If many real conspiracies in Ireland have been suffered to attain an alarming magnitude before attracting public notice, we have to record a curious instance which happened during this year of a very foolish plot that excited much agitation. About the beginning of the year a meeting was held of the trustees of the charity-school, belonging to the catholicchapel in Church-street. The schoolmaster neglected to attend at the usual hour; but when the trustees were about to disperse, he made his appearance in a state of intoxication, for which he was severely reprimanded, and required to state the reasons of his absence. He endeavoured to excuse himself by alleging that he had been detained by important business; but as his duty required that all his time should be devoted to the school, the trustees refused to admit his apology. He was at last prevailed on to give a more satisfactory account of himself, when he declared that he had been engaged in the business of the New Association, to one division of which he described himself as being the secretary. He then told a very whimsical story as to the nature and objects of this association. He said it had been instituted for the purpose of *g Ireland from England by force of arms; that it had another great object in view—the extirpation of heresy; that, however, the most active person connected with it, was a Mr Fisher, a protestant; and that he, the schoolmaster, had been assured by this person, and the others engaged in the conspiracy, that it had the sanction of the catholic committee: That he himself had been supplied with a blunderbuss; that many others were armed, as it was easy to procure arms from the stores of the Castle; and that an attack was shortly to be made on Dublin, as the garrison was known at that time to be very weak. The trustees, on hearing this story from their schoolmaster, adjourned till next day, and called him again before them. He was now sober, and wished to deny or retract his former statement; but being closely pressed, he admitted that he had become a member of the asso. ciation, and repeated the account which he had given on the preceding evening. . The trustees instantly dismissed him from his employment, and admonished him as to the enormity of his crime, and the folly of the project in which he had embarked. The facts were communicated to some members of the catholic committee, who resolved to make the whole transaction known to the attorney-general, in the presence of Mr Grattan, or the Knight of Kerry. Neither of these gentlemen was in Dublin at the time; but expresses were sent to bring them, as well as Lord Fingal, to town without delay. These gentlemen (Messrs Grattan and Fitzgerald) were requested to wait on the attorney-general and apprise him that a communication of importance would soon be made by some members of the catholic board; they accordingly did so. The attorney-general acted in the manner which became him. He saw at once the true character of the conspiracy and as he was desirous of avoiding all concern in an affair so ridiculous, he recommended to the gentlemen who waited on him to go before a magistrate and communicate their information. As the propriety of seeing the catholic gentlemen, however, was much pressed upon him, he fixed an early day for meeting them at Mr Wellesley Pole’s office in the castle to receive their communication. A committee of them accordingly waited on the attorneygeneral, recapitulated to him the con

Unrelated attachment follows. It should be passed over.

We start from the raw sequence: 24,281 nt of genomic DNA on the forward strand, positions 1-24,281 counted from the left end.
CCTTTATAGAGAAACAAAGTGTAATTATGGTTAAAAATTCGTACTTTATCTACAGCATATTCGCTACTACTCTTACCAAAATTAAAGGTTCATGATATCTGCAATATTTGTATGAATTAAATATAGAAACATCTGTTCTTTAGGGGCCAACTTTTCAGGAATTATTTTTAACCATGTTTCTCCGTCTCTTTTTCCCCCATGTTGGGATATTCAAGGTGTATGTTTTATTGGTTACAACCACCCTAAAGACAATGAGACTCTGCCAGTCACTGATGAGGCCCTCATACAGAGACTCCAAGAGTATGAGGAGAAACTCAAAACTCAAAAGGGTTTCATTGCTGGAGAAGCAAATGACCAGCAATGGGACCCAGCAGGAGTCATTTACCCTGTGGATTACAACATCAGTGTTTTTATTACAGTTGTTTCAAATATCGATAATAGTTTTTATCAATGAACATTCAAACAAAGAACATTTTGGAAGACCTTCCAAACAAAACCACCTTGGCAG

fession of the schoolmaster, and deli. vered some printed papers belonging to the association. Although 'Mr Grattan yielded so far to the anxiety and alarm of the catholic board, as to come to town on purpose to make this marvellous communication, it is pro. bable that he viewed it from the be. ginning much in the same light as the attorney-general did, with whom he concurred in declaring, that the mat. ter was not pressing, and that the communication might have been deferred without inconvenience. The members of the catholic board, however, who affected great alarm lest tle ministers might profit by this conspi. racy to injure their reputation, went through the whole of these proceed. ings with the most solemn gravity, and with a zeal which did not well corro. spond with the general tenor of their conduct. Among the papers connected with this absurd association, was the fol. lowing advertisement, addressed to the Roman catholics of Ireland:“Advertisement. Roman catholics" Ireland, for Christ’s sake and for the tender mercies of God, do not to up arms in your own defence, or *s one else, on any account whatsoevo in that respect act exactly like the quakers, bear and forbear, suffer wrongs patiently for Christ's sake, and the Lord in time will relieve you ; * not foolishly be led away by shew " fair promises to leave your poor P. rents, wives, or families, breaking” hearts after you, forfeiting your j gion or duty to God, the church, your neighbour. Remember he o: lives by the sword must die by the sword; therefore, for the Lord isike enter not into combination or ro meetings of any sort that may go i e least offence to government. Bet i roughly resigned to the will of Go, and Gód will bless you and yo. This was, no doubt, intended as *